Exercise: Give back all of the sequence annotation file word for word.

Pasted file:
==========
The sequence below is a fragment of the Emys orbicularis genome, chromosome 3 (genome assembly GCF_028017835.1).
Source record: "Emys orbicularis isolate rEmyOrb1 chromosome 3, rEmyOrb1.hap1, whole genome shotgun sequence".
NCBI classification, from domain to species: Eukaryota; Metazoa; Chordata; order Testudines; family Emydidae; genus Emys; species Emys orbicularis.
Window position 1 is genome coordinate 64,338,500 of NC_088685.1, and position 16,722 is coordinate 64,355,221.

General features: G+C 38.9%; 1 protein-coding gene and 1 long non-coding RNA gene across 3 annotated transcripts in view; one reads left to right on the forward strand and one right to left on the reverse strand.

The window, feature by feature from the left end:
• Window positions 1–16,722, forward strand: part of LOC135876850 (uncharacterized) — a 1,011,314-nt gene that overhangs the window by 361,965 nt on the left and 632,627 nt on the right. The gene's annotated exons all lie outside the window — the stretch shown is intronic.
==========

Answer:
The sequence below is a fragment of the Emys orbicularis genome, chromosome 3 (genome assembly GCF_028017835.1).
Source record: "Emys orbicularis isolate rEmyOrb1 chromosome 3, rEmyOrb1.hap1, whole genome shotgun sequence".
NCBI classification, from domain to species: Eukaryota; Metazoa; Chordata; order Testudines; family Emydidae; genus Emys; species Emys orbicularis.
Window position 1 is genome coordinate 64,338,500 of NC_088685.1, and position 16,722 is coordinate 64,355,221.

General features: G+C 38.9%; 1 protein-coding gene and 1 long non-coding RNA gene across 3 annotated transcripts in view; one reads left to right on the forward strand and one right to left on the reverse strand.

The window, feature by feature from the left end:
• Window positions 1–16,722, forward strand: part of LOC135876850 (uncharacterized) — a 1,011,314-nt gene that overhangs the window by 361,965 nt on the left and 632,627 nt on the right. The gene's annotated exons all lie outside the window — the stretch shown is intronic.